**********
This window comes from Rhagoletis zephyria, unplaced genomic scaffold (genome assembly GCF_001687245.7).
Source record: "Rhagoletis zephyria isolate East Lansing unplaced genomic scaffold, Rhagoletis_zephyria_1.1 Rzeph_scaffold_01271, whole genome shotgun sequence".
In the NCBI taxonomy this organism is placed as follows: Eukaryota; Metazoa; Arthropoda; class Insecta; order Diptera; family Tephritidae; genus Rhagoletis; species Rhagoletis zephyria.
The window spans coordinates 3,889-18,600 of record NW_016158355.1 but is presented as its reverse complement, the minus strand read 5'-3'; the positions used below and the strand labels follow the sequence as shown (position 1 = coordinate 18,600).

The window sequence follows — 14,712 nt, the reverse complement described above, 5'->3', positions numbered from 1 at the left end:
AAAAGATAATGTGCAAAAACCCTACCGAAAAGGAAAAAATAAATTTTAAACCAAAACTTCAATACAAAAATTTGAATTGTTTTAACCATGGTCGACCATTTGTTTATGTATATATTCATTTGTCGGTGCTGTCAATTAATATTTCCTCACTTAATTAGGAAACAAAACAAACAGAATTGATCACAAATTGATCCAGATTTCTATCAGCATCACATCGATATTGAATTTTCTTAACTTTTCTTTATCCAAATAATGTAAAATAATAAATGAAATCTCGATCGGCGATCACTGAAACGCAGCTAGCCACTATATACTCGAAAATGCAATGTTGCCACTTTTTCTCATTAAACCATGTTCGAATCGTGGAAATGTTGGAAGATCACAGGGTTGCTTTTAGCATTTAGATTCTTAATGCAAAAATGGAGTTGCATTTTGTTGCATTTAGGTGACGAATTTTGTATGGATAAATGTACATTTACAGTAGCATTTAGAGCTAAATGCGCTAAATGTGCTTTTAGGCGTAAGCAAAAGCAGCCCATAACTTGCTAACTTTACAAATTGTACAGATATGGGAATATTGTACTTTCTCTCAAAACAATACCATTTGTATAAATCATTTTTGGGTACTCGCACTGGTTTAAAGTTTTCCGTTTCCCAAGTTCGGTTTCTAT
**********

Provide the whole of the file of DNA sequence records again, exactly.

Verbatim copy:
This window comes from Rhagoletis zephyria, unplaced genomic scaffold (genome assembly GCF_001687245.7).
Source record: "Rhagoletis zephyria isolate East Lansing unplaced genomic scaffold, Rhagoletis_zephyria_1.1 Rzeph_scaffold_01271, whole genome shotgun sequence".
In the NCBI taxonomy this organism is placed as follows: Eukaryota; Metazoa; Arthropoda; class Insecta; order Diptera; family Tephritidae; genus Rhagoletis; species Rhagoletis zephyria.
The window spans coordinates 3,889-18,600 of record NW_016158355.1 but is presented as its reverse complement, the minus strand read 5'-3'; the positions used below and the strand labels follow the sequence as shown (position 1 = coordinate 18,600).

The window sequence follows — 14,712 nt, the reverse complement described above, 5'->3', positions numbered from 1 at the left end:
AAAAGATAATGTGCAAAAACCCTACCGAAAAGGAAAAAATAAATTTTAAACCAAAACTTCAATACAAAAATTTGAATTGTTTTAACCATGGTCGACCATTTGTTTATGTATATATTCATTTGTCGGTGCTGTCAATTAATATTTCCTCACTTAATTAGGAAACAAAACAAACAGAATTGATCACAAATTGATCCAGATTTCTATCAGCATCACATCGATATTGAATTTTCTTAACTTTTCTTTATCCAAATAATGTAAAATAATAAATGAAATCTCGATCGGCGATCACTGAAACGCAGCTAGCCACTATATACTCGAAAATGCAATGTTGCCACTTTTTCTCATTAAACCATGTTCGAATCGTGGAAATGTTGGAAGATCACAGGGTTGCTTTTAGCATTTAGATTCTTAATGCAAAAATGGAGTTGCATTTTGTTGCATTTAGGTGACGAATTTTGTATGGATAAATGTACATTTACAGTAGCATTTAGAGCTAAATGCGCTAAATGTGCTTTTAGGCGTAAGCAAAAGCAGCCCATAACTTGCTAACTTTACAAATTGTACAGATATGGGAATATTGTACTTTCTCTCAAAACAATACCATTTGTATAAATCATTTTTGGGTACTCGCACTGGTTTAAAGTTTTCCGTTTCCCAAGTTCGGTTTCTAT